Each month we invite an inspirational or outstanding deaf role model to share their story. From what they’ve learnt, to what they wish they’d have known and their best deaf tips.
Our role model this month is David Buxton. David has been at the fore-front of the rights movement within the Deaf Community, breaking out to the mainstream and bringing much needed attention to our causes. If you are interested in politics, lobbying and change-making, read on!
1. Please tell us a little about yourself?
I was born Deaf due to my mum catching German measles when she was pregnant – she caught it at the clinic! This was a first for my family – there hadn’t been a profoundly Deaf family member for hundreds of years, according to the family history records!
My first job, when I was 20 years old, was as a CAD Designer, working for DSSR, an international building engineering services design firm after achieving an ONC in Building Studies plus 2 A Levels. I then moved to Ardin Brooks and Partners as a senior CAD Designer but, the building construction industry was declining nationally due to a deep recession in 1990. I saw RNID were advertising for a Further Education Development Officer (2-year project) applied and joined the RNID, a fantastic charity at that time, mainly because so many Deaf people were employed there at every level, from top to bottom. After 2 years, I moved on to become Development Coordinator at Breakthrough Deaf-Hearing Integration (now DeafPLUS) and was later promoted to London Regional Manager. I subsequently became the Regional Director. I obtained my MBA through the Open University which helped me join the Local Authority as a Senior Commissioning Manager for Disabilities, overseeing a £12m a year budget. After 5 successful years at the Local Authority, I joined SCOPE as a Regional Operations Manager to oversee Greater London and South East Adult Services, which I did for 5 years. I then moved on to the British Deaf Association, was their CEO between 2011 and 2017, before becoming CEO of Action on Disability, where I am currently working.
I married Bronwynne Pringle, originally from South Africia, in 2000. We have a son of nearly 20 who is partially Deaf with mild CHARGE Syndrome. We are a close family unit, and we recently got a Red Fox male Labrador which forces me to take daily walks – I am hopeful I will return to my physique of being 20 years old again, tall and thin!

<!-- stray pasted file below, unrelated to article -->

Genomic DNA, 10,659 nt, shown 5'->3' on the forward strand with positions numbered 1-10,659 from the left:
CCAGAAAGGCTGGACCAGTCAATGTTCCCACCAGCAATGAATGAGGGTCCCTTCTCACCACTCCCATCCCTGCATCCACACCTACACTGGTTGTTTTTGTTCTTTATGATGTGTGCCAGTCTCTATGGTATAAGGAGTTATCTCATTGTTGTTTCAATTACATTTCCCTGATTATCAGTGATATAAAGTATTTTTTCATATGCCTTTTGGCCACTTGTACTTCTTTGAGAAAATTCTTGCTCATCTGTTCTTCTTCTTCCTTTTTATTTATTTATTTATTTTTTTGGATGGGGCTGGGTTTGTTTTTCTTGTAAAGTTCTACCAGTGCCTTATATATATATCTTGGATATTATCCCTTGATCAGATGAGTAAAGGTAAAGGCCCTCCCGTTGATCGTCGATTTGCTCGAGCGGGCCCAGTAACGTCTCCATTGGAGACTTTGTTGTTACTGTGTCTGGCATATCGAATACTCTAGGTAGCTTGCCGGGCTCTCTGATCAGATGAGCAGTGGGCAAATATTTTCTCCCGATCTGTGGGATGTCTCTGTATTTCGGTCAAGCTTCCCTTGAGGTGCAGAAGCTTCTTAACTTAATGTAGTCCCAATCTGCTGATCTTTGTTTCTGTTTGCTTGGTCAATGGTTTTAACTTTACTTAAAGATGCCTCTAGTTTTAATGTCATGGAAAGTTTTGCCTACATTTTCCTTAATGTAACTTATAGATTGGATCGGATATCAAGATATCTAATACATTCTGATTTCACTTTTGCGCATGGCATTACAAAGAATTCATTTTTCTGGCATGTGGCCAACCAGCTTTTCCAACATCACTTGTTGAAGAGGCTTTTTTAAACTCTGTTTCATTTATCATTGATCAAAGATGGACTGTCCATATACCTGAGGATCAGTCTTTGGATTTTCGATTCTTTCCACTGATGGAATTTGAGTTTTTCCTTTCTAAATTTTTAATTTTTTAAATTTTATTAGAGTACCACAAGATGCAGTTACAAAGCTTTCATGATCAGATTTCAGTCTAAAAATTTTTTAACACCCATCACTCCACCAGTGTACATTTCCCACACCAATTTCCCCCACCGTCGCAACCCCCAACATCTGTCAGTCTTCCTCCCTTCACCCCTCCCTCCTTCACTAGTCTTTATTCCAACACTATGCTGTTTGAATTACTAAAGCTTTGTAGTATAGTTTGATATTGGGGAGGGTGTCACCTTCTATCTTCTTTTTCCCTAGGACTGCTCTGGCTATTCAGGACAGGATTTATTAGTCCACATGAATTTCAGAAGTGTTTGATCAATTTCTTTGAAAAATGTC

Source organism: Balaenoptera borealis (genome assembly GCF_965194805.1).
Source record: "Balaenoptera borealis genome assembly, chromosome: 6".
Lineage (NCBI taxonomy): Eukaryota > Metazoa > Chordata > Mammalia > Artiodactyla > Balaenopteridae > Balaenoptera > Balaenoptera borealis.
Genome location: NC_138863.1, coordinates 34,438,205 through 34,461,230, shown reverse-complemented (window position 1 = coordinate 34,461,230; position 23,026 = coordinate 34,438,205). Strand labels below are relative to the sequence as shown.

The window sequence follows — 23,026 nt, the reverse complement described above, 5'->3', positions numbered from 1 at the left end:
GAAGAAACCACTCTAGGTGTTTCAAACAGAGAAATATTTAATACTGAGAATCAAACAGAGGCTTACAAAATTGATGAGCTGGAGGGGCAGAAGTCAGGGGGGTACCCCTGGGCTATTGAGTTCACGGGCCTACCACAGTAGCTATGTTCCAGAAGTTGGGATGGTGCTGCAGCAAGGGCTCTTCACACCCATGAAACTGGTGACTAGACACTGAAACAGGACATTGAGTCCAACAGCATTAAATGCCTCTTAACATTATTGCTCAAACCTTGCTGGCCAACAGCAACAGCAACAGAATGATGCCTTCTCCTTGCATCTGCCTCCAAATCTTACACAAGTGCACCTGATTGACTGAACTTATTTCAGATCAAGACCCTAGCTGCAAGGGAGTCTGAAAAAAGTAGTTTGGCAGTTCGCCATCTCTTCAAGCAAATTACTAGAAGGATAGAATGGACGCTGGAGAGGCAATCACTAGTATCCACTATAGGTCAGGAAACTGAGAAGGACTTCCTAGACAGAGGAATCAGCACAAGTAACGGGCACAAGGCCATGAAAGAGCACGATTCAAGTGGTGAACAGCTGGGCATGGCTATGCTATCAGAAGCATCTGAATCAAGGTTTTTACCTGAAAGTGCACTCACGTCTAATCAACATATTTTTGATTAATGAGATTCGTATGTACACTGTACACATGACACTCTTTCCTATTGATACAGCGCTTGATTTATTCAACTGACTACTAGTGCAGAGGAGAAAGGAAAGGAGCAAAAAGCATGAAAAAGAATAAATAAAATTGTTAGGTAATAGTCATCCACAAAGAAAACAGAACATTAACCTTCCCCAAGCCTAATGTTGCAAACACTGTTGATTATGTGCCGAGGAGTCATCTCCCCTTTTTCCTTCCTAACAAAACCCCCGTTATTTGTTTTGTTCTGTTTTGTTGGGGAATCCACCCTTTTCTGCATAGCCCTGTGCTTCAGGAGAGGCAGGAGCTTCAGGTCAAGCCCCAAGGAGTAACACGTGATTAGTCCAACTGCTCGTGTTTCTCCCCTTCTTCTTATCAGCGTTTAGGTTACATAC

Looking back on what I have achieved, I just cannot believe it; I mean, nearly 40 years of working! I had to fight all the way, through the ups and downs, the calm, and the storms. As a Deaf person who, today, loves BSL, I look back at how my own sign language leaning started – I had to learn BSL later in life. I started with SSE when I was at residential college for the deaf, BSL was all new to me! Without BSL, I must say, I would not have achieved much; for example, I was the first ever Deaf Sign Language user elected as a Borough Councillor in1990, the first in British political history; I later stood for the GLA and also for Parliament, three times, no Deaf Sign Language candidate at that time had ever stood before. I was informally considered to be given a life peerage in 2015 but, sadly, the Liberal Democrats lost, so many MPs, after the General Election of 2015, were given life peerages but the number was limited so these went to the losing MPs. However, I have continued to liaise with MPs and Peers for over 35 years, knowing many of them in all the main political parties. Lobbying, campaigning and attending meetings throughout this time. This is one of my greatest strengths. If I had to list my best achievements, they would be: (1) set up a pilot Access to the Elected Office Fund; (2) BSL Act Now! Campaign to get the BSL Act 2022; (3) Access to Work Judicial Review challenge; (4) Deaf jurors in the Courts; (5) elected Councillor twice; (6) stood for Parliament 3 times; (7) fundraising for the new Deaf Heritage project for the BDA (£860k); (8) co-founded Liberal Democrats Disability Association; (9) was chosen 3 times as Britain’s Disability Power 100; and (10) heavily supported BDA Scotland (behind the scenes as I preferred Deaf Scottish to lead, not me as an Englishman) to achieve BSL (Scotland) Act 2015.
2. Did you grow up in the Deaf Community or come to it later in life?
No, as I said I was born Deaf to a hearing family. I vividly remember my dad took me to meet Deaf adults at St Saviour’s Deaf Centre (Acton, London) when I was about 13 or 14 years old, I don’t know why it didn’t work, I think it was because my dad realised there were no young Deaf people to play with me in the clubhouse. However, I attended a strictly oral school for the deaf in Malvern. The biggest turning point of my life to becoming Deaf, not deaf, was when I attended Norfolk House College for the Deaf, next to the Burwood Park School, in 1981. That was where my life began to move from being oral to me becoming a Sign Language Deaf person, by meeting more Deaf young people and adults at the College, Deaf gatherings, events, parties, Deaf church, and so on. Looking back this made me much stronger and the person I am now, I am a proud Deaf BSL signer.
3. What was your experience of education and higher education as a deaf person?